Interview: Lady Lamb The Beekeeper

Aly Spaltro, the musician behind Lady Lamb The Beekeper released her debut, full-length album RiPELY PINE earlier this year and has been touring in support of the album ever since. In anticipation of her upcoming performance in Vancouver Lyfstyl’s own Kevin Vanstone recently talked with Spaltro regarding her favourite writing techniques, performing solo, and recording with producer Nadim Issa.


KV: What was it that first drove you to record music for yourself?

LLTB: I had just graduated high school, and I was stuck at home between my last year in high school and my first year in college. I deferred from school and was going to go to Guatemala for a year and that fell through at the last minute, so I was pretty much just home in Maine and had always been a really productive kid so I wasn’t happy just sitting around doing nothing. I was really into writing poetry in high school so I thought it would be a good challenge to start putting my words to music and start singing.

KV: I love the story of how you discovered your moniker. You were asleep, you left a notebook beside you bed, and it came to you in a dream. What does the name to you?

LLTB: It was so random that it popped into my notebook. It was somewhere between a dream and wires getting crossed. To me Lady Lamb has become a character, like a fictional woman. What’s funny is when I go over to England they assume Lady Lamb is a woman because it’s a very common last name in Britain, but a lot of people in the US think it’s some sort of whimsical character of a lamb, like an actually animal that is a beekeeper. To me it’s a woman, and it’s a really great thing that I have a moniker that allows me to carve out that space to express myself under that name even though it’s very personal material that I’m singing. It feels good to be able to have that space for creativity under the moniker.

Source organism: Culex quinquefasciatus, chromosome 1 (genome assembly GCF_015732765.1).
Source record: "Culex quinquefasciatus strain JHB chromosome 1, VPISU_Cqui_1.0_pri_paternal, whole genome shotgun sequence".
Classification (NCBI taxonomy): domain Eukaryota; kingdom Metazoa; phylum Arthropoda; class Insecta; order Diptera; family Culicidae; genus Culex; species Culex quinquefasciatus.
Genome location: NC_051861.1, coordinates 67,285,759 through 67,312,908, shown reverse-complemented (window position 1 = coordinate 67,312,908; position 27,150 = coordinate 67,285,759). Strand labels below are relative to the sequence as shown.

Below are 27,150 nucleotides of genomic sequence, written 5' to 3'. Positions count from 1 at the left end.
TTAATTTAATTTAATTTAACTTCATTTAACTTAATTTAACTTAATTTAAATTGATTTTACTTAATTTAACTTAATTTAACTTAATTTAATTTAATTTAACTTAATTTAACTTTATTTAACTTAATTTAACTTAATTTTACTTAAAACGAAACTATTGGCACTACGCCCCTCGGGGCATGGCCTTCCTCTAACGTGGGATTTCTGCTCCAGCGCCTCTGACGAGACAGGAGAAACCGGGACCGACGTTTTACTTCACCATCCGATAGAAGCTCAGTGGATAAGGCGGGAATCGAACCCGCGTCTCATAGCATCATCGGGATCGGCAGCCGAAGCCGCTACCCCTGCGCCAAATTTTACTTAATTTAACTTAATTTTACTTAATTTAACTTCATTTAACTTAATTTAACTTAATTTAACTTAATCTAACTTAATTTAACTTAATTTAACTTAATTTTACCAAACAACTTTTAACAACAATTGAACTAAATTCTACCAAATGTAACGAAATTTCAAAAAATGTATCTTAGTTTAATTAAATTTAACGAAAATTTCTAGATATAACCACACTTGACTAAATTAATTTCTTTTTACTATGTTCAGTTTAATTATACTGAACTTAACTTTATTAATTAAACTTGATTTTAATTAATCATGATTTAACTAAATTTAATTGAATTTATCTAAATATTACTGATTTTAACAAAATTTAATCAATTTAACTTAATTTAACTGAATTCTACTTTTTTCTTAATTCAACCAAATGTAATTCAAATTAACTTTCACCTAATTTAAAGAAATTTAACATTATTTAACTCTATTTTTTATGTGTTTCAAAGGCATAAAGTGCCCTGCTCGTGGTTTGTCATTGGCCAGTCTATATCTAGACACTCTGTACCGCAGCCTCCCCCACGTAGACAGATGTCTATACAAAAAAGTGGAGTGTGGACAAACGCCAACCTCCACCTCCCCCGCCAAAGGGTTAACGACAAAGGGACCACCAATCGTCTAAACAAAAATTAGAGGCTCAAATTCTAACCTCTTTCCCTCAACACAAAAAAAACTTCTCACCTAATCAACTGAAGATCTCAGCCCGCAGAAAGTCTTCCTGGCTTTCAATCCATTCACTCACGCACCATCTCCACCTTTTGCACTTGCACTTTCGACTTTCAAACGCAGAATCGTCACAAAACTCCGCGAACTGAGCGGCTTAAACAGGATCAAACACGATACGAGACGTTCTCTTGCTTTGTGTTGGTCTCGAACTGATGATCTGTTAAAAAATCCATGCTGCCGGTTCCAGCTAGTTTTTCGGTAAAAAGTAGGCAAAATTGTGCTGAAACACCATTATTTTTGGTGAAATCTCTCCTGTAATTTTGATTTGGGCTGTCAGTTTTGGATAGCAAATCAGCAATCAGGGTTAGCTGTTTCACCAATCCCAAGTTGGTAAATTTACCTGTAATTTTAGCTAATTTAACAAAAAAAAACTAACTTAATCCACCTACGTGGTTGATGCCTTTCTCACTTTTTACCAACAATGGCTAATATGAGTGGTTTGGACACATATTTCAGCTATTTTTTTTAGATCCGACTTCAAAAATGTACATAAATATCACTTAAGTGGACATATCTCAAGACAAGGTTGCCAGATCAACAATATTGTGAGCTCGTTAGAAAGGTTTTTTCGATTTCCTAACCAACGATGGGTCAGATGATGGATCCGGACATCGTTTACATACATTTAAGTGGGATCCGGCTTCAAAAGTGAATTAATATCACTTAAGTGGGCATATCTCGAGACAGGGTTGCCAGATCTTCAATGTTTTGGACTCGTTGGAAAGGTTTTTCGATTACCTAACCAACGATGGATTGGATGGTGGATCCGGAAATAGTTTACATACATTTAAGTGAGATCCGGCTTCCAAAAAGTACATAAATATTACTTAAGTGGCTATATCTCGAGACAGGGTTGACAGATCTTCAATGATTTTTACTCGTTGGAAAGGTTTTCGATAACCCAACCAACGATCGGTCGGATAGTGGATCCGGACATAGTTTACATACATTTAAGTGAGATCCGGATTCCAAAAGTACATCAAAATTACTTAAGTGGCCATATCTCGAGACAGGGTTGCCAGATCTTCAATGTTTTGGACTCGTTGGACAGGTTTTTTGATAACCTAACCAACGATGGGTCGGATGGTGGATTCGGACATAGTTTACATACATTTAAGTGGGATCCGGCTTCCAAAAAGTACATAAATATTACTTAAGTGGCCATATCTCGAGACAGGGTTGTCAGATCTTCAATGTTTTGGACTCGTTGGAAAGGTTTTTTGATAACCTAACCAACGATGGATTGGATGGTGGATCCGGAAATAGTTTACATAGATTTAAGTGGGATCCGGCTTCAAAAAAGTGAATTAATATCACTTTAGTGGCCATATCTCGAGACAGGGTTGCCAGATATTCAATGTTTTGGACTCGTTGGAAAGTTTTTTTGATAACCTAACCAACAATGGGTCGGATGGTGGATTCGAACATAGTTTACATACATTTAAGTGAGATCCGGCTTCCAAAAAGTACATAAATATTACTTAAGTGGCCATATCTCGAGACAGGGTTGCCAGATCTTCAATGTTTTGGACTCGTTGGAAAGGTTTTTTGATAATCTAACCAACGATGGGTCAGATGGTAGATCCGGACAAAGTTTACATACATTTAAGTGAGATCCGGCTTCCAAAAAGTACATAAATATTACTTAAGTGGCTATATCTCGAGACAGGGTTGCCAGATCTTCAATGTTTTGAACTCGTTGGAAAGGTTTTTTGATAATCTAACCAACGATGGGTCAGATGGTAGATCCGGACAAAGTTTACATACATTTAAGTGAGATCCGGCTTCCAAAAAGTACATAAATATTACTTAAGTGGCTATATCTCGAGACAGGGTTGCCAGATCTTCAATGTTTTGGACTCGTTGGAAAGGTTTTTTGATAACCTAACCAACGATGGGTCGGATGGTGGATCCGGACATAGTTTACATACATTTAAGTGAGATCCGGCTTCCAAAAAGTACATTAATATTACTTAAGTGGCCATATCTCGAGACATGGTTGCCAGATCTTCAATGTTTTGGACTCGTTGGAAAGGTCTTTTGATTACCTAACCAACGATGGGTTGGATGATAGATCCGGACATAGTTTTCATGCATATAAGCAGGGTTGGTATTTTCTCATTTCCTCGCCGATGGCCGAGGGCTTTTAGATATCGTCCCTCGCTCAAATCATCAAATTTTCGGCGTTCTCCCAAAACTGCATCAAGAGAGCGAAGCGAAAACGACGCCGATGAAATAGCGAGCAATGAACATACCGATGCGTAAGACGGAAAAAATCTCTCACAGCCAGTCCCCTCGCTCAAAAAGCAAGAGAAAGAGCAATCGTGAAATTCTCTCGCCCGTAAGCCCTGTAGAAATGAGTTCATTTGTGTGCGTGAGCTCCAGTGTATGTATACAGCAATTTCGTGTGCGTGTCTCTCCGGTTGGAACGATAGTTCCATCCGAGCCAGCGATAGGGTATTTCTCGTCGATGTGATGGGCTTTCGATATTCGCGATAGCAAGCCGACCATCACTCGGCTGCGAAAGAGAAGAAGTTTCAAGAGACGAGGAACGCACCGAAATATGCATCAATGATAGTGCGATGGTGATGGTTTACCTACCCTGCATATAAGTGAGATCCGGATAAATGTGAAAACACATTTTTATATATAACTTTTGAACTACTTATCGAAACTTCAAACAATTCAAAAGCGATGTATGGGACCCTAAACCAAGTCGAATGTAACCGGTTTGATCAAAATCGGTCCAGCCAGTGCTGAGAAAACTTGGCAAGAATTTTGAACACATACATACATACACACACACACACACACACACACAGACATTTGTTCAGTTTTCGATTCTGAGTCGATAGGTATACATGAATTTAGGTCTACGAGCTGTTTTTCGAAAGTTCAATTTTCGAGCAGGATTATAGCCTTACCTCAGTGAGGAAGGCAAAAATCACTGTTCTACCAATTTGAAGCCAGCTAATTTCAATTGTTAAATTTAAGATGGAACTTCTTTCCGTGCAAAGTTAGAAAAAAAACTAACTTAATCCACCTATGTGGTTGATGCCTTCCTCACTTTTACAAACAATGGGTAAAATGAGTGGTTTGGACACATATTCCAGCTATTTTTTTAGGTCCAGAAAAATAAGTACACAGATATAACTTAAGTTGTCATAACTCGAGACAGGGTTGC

KV: Do you have any other lyrics that came to you through this process as well?

LLTB: Definitely, a lot of lyrics have come out of my notebooks through my sleep. A lot of weird metaphors and alliterations, and a few other things have ended up in songs. One song on the record in particular, it’s called ‘Little Brother’ the lyrical content is entirely from dreams I’ve had where I’m saving my little brother from danger. I certainly wake up really inspired by the things I remember from dreams and a lot of times parts of dreams make it into my songs.

KV: It’s interesting that you used a moniker coming from a small town. What was it like stepping out into that new persona?